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March 10, 2015
by Tracy Busse, MA, LPC

Reclaiming Strength in the Wake of Trauma

March 10, 2015 05:55 by Tracy Busse, MA, LPC

In the wake of trauma many people feel lost and alone. The person they were before the event occurred seems altered. Where they once felt strong and assured they now live in fear and uncertainty. While not every person will have this experience after going through a life-altering event many will.  Trauma can alter how a person perceives the world but it does not change the core aspects of who you are as a person. For many to navigate the waters of a traumatic experience it takes utilizing both external and internal resources. Once those resources begin to be activated many will move towards healing and strength.

It is common for people to experience traumatic events. According to the National Center for PTSD about 50% of women and 60% of men will experience at least one trauma in their lifetime (2014) While not all of these events will turn into a mental health disorder we know that about 5.2 million people will experience Post-Traumatic Stress Disorder (PTSD) each year. In fact 10% of all women and 5% of all men will experience PTSD in their lifetime (Kessler, 1995).  In addition it is common for people that have PTSD to display symptoms of depression, substance abuse, and various anxiety disorders. Without resources the effects of trauma can make it difficult for a person to function well.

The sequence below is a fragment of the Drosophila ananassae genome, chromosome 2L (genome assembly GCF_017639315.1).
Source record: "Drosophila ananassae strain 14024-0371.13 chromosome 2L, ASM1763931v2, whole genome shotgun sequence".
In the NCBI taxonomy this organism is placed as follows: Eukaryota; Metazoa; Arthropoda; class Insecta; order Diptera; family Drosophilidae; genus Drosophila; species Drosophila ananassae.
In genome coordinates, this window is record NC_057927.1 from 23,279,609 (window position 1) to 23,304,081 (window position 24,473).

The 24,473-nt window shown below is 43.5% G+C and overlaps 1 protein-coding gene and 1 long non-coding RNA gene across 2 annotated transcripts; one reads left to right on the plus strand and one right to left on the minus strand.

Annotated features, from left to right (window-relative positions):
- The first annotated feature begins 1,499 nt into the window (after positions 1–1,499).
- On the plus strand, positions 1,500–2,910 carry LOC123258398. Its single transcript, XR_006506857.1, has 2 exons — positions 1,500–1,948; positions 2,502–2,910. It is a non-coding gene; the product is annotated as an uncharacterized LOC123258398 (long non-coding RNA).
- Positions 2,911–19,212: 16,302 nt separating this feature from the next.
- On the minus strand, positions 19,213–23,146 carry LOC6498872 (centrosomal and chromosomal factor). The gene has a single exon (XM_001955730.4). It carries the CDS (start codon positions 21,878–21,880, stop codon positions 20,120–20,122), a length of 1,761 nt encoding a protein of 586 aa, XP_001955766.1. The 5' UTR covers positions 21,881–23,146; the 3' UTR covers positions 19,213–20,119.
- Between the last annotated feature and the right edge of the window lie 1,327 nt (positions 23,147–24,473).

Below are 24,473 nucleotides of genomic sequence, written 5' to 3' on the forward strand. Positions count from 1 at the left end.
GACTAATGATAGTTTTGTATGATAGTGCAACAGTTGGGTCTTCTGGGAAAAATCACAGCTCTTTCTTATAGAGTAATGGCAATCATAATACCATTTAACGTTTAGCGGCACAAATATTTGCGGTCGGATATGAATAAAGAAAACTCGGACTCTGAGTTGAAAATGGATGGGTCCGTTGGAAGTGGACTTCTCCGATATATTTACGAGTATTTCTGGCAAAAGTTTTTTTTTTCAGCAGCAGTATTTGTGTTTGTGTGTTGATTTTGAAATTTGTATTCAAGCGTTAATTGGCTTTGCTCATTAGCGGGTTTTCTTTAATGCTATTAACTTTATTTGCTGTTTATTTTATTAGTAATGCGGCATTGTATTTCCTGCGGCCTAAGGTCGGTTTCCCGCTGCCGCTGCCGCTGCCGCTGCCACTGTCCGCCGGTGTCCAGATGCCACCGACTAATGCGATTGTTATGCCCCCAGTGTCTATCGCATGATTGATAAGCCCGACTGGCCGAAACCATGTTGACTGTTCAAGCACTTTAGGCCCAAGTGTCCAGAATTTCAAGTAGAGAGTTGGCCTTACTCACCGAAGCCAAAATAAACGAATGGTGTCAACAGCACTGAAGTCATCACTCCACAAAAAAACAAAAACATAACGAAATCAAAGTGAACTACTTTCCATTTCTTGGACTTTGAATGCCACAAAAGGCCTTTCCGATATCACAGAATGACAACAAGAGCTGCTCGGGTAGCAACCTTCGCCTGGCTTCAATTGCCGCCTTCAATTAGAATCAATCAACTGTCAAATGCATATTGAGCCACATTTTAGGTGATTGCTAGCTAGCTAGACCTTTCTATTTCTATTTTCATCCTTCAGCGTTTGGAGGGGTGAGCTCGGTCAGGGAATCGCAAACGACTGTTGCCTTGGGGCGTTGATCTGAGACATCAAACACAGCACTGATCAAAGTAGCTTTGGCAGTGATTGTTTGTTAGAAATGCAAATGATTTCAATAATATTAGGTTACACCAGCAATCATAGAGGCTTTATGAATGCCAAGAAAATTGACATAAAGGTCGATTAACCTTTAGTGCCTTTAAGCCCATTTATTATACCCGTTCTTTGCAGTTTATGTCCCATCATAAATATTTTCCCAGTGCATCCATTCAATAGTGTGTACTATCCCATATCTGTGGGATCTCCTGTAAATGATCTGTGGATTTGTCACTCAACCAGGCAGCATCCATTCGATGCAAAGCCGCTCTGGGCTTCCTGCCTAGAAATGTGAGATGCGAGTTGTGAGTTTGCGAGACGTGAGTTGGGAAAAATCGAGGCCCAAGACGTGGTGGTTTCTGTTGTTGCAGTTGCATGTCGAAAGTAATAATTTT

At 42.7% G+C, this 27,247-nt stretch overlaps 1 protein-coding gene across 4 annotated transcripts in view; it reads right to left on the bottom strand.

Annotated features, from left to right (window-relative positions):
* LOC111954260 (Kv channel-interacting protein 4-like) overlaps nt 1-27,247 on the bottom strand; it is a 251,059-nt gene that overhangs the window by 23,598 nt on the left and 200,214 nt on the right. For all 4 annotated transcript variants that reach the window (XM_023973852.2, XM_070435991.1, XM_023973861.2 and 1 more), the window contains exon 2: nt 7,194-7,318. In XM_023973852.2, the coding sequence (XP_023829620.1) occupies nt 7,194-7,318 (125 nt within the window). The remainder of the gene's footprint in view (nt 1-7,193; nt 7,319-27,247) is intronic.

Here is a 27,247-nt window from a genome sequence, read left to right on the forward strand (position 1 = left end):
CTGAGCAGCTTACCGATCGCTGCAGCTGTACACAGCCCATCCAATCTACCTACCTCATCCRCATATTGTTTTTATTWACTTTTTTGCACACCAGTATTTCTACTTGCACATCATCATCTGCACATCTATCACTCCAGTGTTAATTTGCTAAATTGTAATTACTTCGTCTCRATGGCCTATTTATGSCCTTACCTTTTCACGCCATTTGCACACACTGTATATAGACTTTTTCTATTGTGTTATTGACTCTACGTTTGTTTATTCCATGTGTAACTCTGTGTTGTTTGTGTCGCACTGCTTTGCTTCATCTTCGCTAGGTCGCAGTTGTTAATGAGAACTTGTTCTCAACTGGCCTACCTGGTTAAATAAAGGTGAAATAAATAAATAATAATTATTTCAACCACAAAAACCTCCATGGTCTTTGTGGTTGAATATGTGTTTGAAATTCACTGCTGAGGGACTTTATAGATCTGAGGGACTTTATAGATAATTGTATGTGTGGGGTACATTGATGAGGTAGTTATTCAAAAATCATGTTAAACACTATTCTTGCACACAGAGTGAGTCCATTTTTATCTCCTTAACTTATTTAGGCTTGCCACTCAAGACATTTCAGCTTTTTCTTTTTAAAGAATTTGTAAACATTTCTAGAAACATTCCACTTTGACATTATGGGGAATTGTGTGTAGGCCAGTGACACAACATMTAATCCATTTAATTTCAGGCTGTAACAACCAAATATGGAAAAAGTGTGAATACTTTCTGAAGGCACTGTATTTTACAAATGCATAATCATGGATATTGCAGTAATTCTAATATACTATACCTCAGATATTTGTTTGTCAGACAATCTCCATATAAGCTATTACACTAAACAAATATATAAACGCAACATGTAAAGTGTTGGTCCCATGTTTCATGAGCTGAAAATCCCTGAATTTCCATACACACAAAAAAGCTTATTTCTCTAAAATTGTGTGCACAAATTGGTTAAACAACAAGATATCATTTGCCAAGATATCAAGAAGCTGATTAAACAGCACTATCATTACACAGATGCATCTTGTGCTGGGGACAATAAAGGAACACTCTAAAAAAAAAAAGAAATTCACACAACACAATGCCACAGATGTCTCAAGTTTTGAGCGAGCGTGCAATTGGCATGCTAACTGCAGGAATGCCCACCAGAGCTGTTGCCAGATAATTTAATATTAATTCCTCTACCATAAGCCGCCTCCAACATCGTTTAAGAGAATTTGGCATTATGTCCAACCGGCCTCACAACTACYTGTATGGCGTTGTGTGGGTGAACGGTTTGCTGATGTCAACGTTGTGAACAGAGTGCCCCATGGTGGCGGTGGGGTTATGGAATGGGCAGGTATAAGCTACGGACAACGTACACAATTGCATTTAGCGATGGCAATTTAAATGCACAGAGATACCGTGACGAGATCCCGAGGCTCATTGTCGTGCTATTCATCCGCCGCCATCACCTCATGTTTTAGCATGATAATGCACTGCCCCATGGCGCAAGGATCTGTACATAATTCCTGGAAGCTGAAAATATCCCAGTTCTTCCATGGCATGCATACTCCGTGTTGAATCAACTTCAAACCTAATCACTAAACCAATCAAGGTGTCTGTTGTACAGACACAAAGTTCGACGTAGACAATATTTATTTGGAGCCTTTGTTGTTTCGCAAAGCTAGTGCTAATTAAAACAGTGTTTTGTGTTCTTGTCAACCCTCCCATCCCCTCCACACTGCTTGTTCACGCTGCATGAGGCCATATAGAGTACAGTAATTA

Post Traumatic Stress disorder is defined by the American Psychological Association as, “an anxiety disorder that can develop after exposure to a terrifying event or ordeal in which grave physical harm occurred or was threatened. Traumatic events that may trigger PTSD include violent personal assaults, natural or human-caused disasters, such as terrorist attacks, motor vehicle accidents, rape, physical and sexual abuse, and other crimes, or military combat (2004).”  The National Center for PTSD explains that the people most likely to develop PTSD after a traumatic event tend to fall into one of the following categories:

  • Experienced direct exposure to the trauma as a victim or a witness
  • Were seriously hurt during the traumatic event
  • Went through a trauma that was ongoing or very severe
  • Believed that you were in danger
  • Believed that a family member was in danger
  •  Had a severe reaction during the event, such as crying, shaking, vomiting, or feeling separate from your surroundings
  • Felt helpless during the trauma and were not able to help yourself or a loved one

You are also more likely to develop PTSD if you:

  • Had an earlier life-threatening event or trauma, such as being abused as a child
  • Have another mental health problem